Ages later, as it seemed to Derek, he was sitting at breakfast with the Judge. After the turmoil of the night, which had seemed positively endless, the breakfast table, with its coffee and bacon, appeared refreshingly normal. The Judge was already seated when he came in, reading the Times as usual, and apparently with his appetite unimpaired. His eyes were somewhat bloodshot, but otherwise he showed no traces of what must have been a sleepless night.

Derek inquired after Lady Barber.

“As well as could be expected,” was the reply. “Of course she must be kept very quiet.” His eyes returned to his paper. “I don’t like the look of things in Finland,” he announced. “Another cup of coffee, please, Marshal. It seems to taste very peculiar, I don’t know what’s wrong with it. The water can’t have been properly boiling when it was made.” He took the cup and went on, “How did that man get in here last night, I want to know? I shall have a word or two to say to the Chief Constable when he appears.” He drank a mouthful of the coffee, made a grimace into the cup, looked back at his paper and concluded, “It’s a shocking business altogether.”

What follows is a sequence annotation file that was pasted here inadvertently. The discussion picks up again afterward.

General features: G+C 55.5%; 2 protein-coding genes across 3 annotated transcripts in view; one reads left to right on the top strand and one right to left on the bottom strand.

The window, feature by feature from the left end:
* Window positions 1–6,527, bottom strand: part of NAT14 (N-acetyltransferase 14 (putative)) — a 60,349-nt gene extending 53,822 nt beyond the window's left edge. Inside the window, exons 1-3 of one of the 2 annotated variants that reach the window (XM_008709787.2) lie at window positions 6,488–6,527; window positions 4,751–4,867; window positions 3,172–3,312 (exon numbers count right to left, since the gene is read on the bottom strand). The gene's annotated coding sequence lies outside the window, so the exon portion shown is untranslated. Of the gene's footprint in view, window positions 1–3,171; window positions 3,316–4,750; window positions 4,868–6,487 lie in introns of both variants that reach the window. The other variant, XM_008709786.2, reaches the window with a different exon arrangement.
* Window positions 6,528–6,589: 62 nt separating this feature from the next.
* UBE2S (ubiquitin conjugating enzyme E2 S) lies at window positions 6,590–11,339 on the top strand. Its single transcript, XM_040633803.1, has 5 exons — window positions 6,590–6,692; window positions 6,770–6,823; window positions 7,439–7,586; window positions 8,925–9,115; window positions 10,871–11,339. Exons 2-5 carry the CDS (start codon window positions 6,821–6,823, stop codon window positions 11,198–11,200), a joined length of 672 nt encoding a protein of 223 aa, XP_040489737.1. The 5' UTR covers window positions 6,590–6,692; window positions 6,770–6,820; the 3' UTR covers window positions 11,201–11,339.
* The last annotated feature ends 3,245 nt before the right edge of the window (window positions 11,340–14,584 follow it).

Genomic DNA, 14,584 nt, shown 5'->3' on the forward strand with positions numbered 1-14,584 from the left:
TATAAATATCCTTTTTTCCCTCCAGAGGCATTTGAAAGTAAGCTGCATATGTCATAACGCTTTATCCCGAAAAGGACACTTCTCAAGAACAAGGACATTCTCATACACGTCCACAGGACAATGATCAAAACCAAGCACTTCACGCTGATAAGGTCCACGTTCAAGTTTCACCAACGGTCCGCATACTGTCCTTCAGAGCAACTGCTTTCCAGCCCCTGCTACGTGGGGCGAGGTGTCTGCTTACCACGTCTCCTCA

Derek murmured agreement, although from the context he was left in some doubt whether the last words referred to the state of affairs with regard to Finland, the unsatisfactory nature of the coffee, or the adventures of the night before. He was trying to find some comment which would be equally appropriate to all three subjects when a diversion was effected by the door opening to admit Hilda.

“My dear!” cried the Judge, starting to his feet. “What does this mean?”